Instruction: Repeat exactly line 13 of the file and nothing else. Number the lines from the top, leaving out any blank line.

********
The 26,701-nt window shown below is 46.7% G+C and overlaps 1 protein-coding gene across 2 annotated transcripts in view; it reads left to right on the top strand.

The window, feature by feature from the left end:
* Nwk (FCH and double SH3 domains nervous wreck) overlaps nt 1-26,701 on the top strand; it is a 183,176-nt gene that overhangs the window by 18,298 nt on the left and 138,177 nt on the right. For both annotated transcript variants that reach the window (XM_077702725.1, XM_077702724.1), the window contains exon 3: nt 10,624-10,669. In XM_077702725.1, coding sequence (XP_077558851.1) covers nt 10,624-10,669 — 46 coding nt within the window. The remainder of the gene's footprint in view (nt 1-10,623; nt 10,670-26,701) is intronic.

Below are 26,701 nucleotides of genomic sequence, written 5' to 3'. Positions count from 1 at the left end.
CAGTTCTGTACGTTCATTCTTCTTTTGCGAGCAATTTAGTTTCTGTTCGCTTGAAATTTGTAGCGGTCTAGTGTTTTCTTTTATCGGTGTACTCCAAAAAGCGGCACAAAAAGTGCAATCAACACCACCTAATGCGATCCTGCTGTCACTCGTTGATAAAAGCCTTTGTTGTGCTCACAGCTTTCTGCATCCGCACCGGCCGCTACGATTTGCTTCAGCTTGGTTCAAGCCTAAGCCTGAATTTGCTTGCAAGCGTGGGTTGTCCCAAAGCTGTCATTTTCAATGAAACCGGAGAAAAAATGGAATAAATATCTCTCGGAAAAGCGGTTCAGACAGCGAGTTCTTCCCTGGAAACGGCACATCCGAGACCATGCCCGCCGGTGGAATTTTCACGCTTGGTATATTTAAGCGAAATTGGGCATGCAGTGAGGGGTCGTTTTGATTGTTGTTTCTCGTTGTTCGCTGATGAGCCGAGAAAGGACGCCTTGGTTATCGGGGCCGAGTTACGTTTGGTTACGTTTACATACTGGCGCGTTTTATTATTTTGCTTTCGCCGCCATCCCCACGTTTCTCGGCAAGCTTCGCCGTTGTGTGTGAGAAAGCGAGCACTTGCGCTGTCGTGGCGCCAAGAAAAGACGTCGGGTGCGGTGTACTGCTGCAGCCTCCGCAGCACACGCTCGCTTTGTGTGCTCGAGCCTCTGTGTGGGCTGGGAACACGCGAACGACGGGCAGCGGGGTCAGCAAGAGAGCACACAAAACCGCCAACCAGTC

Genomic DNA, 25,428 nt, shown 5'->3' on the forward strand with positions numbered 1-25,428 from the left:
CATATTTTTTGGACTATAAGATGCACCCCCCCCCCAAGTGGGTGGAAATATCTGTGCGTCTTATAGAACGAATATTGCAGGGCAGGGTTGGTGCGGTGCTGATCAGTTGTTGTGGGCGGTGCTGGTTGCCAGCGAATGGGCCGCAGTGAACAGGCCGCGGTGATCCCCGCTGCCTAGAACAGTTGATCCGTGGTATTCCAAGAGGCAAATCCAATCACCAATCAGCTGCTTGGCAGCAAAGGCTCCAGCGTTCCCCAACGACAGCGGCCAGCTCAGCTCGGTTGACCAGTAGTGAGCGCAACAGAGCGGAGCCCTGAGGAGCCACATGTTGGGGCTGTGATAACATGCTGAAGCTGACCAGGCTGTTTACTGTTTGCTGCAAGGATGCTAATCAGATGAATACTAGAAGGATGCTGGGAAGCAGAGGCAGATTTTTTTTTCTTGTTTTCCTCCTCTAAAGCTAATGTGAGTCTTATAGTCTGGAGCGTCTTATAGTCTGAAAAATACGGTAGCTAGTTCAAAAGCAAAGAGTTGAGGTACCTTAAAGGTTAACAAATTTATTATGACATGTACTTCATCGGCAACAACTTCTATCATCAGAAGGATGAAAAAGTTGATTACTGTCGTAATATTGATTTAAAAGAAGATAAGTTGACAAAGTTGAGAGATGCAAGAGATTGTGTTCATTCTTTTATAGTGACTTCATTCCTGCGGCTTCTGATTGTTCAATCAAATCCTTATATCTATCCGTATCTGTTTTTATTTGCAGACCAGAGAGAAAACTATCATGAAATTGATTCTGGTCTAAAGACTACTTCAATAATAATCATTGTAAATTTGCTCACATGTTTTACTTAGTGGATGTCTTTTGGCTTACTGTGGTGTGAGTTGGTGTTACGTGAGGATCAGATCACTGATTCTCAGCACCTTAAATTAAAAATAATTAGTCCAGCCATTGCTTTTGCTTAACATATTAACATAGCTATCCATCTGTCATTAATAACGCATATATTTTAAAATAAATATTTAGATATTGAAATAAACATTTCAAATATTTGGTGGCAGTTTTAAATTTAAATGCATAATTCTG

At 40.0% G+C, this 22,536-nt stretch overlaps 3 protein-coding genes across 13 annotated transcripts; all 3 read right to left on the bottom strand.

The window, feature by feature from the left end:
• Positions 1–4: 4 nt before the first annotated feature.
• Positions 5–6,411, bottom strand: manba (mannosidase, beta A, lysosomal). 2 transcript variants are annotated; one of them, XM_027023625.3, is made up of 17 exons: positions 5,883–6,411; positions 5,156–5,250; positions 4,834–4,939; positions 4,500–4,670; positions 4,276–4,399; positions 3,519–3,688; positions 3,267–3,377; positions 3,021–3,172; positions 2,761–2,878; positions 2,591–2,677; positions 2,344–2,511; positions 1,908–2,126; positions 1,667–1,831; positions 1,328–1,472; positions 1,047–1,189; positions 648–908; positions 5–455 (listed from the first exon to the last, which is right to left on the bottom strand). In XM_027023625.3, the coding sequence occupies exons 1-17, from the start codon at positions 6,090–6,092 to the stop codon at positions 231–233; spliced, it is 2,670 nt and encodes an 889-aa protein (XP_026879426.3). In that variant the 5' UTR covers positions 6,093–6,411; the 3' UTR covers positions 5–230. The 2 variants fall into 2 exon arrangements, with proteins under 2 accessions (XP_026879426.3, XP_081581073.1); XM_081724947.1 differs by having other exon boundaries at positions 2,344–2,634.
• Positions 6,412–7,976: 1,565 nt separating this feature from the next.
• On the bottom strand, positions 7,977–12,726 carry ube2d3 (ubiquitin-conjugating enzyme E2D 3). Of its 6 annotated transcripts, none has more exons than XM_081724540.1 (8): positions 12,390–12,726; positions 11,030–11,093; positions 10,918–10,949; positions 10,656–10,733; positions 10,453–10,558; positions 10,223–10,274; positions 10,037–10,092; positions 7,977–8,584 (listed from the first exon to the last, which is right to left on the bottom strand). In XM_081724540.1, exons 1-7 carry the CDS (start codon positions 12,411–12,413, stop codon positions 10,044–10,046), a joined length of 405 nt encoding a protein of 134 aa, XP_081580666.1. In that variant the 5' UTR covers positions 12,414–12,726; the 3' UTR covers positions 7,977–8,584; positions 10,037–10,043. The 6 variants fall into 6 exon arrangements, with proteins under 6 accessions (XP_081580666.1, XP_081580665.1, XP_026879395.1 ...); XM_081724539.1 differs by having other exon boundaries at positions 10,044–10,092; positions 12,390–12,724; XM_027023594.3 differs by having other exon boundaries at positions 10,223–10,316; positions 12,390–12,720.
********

• On the bottom strand, positions 7,977–12,726 carry ube2d3 (ubiquitin-conjugating enzyme E2D 3). Of its 6 annotated transcripts, none has more exons than XM_081724540.1 (8): positions 12,390–12,726; positions 11,030–11,093; positions 10,918–10,949; positions 10,656–10,733; positions 10,453–10,558; positions 10,223–10,274; positions 10,037–10,092; positions 7,977–8,584 (listed from the first exon to the last, which is right to left on the bottom strand). In XM_081724540.1, exons 1-7 carry the CDS (start codon positions 12,411–12,413, stop codon positions 10,044–10,046), a joined length of 405 nt encoding a protein of 134 aa, XP_081580666.1. In that variant the 5' UTR covers positions 12,414–12,726; the 3' UTR covers positions 7,977–8,584; positions 10,037–10,043. The 6 variants fall into 6 exon arrangements, with proteins under 6 accessions (XP_081580666.1, XP_081580665.1, XP_026879395.1 ...); XM_081724539.1 differs by having other exon boundaries at positions 10,044–10,092; positions 12,390–12,724; XM_027023594.3 differs by having other exon boundaries at positions 10,223–10,316; positions 12,390–12,720.